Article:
Life of Robert Emmett, the Celebrated Irish Patriot and Martyr: With His Speeches, &c. Also, an Appendix, Containing Valuable Portions of Irish History

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Courtnay & Wienges, 1853 - 300 pages
 

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Page 146 - When my country takes her place among the nations of the earth — then, and not till then, let my epitaph be written.
Page 145 - I have even for a moment deviated from those principles of morality and patriotism which it was your care to instil into my youthful mind, and for which I am now to offer up my life ! My lords, you are impatient for the sacrifice — the blood which you seek is not congealed by the artificial terrors which surround your victim ; it circulates warmly and unruffled, through the channels which God created for noble purposes, but which you are bent to destroy, for purposes so grievous, that they cry...
Page 133 - Were I only to suffer death, after being adjudged guilty by your tribunal, I should bow in silence, and meet the fate that awaits me without a murmur; but the sentence of the law which delivers my body to the executioner, will, through the ministry of that law, labor in its own vindication to consign my character to obloquy...
Page 166 - The noble indignation with which he repelled the charge of treason against his country — the eloquent vindication of his name — and his pathetic appeal to posterity in the hopeless hour of condemnation — all these entered deeply into every generous bosom ; and even his enemies lamented the stern policy that dictated his execution.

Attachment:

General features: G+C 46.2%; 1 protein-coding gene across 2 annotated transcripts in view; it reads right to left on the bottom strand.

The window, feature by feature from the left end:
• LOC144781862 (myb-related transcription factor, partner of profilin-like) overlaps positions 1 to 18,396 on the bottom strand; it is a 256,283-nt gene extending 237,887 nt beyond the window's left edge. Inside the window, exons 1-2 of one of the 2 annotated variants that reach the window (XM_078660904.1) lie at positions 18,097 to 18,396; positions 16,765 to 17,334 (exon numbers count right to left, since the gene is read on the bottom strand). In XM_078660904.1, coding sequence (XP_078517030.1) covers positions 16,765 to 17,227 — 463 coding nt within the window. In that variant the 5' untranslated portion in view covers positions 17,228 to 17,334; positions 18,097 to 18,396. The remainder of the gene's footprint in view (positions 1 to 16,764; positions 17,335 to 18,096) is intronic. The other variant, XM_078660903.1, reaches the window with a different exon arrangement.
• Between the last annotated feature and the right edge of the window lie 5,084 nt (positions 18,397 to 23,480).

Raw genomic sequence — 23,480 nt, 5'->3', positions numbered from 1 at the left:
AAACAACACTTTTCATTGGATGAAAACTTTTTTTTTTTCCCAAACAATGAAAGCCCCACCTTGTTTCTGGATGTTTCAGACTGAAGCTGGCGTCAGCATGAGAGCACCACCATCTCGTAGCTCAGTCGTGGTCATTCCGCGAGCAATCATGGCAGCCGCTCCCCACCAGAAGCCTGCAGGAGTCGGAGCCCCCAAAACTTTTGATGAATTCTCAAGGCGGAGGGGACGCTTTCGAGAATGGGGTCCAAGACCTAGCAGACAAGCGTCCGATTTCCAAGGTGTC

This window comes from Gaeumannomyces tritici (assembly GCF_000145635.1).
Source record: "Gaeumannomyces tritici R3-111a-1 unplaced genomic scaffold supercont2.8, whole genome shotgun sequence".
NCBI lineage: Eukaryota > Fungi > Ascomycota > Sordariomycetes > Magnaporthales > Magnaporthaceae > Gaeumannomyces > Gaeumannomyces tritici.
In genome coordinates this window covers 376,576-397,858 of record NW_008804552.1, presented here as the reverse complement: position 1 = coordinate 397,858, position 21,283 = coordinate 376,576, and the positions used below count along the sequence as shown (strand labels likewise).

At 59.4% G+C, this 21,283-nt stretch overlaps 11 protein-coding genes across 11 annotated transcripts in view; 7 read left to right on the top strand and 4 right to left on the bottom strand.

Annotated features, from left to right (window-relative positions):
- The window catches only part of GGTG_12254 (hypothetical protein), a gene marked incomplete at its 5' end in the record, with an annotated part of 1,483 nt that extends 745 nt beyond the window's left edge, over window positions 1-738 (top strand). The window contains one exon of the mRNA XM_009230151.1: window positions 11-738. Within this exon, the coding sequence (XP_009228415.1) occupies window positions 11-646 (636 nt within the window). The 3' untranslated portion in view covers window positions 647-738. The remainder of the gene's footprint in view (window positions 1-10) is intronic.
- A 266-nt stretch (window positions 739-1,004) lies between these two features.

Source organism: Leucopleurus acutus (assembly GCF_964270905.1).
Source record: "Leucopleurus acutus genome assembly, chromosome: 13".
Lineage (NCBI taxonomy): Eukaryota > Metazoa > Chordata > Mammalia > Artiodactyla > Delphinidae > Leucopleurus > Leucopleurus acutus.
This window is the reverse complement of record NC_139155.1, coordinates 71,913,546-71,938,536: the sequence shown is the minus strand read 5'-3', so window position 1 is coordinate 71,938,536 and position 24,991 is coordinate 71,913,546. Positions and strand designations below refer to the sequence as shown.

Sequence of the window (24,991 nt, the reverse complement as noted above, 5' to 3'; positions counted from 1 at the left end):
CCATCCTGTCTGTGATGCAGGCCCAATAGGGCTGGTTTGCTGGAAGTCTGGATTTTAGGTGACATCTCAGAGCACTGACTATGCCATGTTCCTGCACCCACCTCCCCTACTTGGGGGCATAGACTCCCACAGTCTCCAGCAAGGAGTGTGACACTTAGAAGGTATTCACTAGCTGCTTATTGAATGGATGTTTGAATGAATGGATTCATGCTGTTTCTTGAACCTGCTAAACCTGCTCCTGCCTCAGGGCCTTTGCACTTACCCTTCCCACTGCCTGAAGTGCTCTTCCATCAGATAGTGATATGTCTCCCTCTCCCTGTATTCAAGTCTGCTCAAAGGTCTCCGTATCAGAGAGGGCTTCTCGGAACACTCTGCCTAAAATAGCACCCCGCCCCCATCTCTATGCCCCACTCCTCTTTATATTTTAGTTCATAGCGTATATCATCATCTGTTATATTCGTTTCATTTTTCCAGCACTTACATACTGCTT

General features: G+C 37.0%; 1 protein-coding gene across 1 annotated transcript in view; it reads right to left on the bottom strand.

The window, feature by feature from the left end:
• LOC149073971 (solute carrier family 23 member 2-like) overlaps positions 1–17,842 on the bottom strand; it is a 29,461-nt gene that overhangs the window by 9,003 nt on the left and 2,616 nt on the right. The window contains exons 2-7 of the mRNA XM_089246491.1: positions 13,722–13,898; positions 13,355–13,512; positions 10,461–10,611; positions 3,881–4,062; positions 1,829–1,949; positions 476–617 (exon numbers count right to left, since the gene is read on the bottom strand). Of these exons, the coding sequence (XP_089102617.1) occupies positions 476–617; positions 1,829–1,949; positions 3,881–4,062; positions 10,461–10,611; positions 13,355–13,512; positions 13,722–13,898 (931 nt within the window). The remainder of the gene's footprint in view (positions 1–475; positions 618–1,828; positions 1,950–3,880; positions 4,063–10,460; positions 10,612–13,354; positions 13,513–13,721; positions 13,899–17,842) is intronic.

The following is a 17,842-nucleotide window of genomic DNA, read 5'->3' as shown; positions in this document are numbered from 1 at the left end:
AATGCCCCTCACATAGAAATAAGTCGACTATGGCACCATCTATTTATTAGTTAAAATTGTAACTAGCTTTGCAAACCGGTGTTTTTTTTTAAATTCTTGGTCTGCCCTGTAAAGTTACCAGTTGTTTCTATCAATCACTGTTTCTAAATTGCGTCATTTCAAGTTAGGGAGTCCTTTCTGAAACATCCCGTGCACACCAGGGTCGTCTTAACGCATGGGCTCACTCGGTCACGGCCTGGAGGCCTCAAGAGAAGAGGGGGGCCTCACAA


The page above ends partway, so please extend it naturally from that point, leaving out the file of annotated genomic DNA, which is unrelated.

Page 144 - Let no man dare, when I am dead, to charge me with dishonour ; let no man attaint my memory by believing that I could have, engaged in any cause but that of my country's liberty and independence...
Page 160 - She is far from the land where her young hero sleeps, And lovers around her are sighing; But coldly she turns from their gaze, and weeps, For her heart in his grave is lying. She sings the wild song of her dear native plains, Every note which he loved awaking — Ah! little they think, who delight in her strains, How the heart of the minstrel is breaking!
Page 133 - I do not imagine that, seated where you are, your minds can be so free from impurity as to receive the least impression from what I am going to utter.
Page 132 - What have I to say why sentence of death should not be pronounced on me according to law?
Page 165 - ... its form, bright in its foliage, but with the worm preying at its heart. We find it suddenly withering when it should be most fresh and luxuriant. We see it drooping its branches to the earth, and shedding leaf by leaf; until, wasted...
Page 130 - For my own part, I will resist it to the last gasp of my existence and with the last drop of my blood, and when I feel the hour of my dissolution approaching, I will, like the father of Hannibal, take my children to the altar and swear them to eternal hostility against the invaders of their country's freedom.

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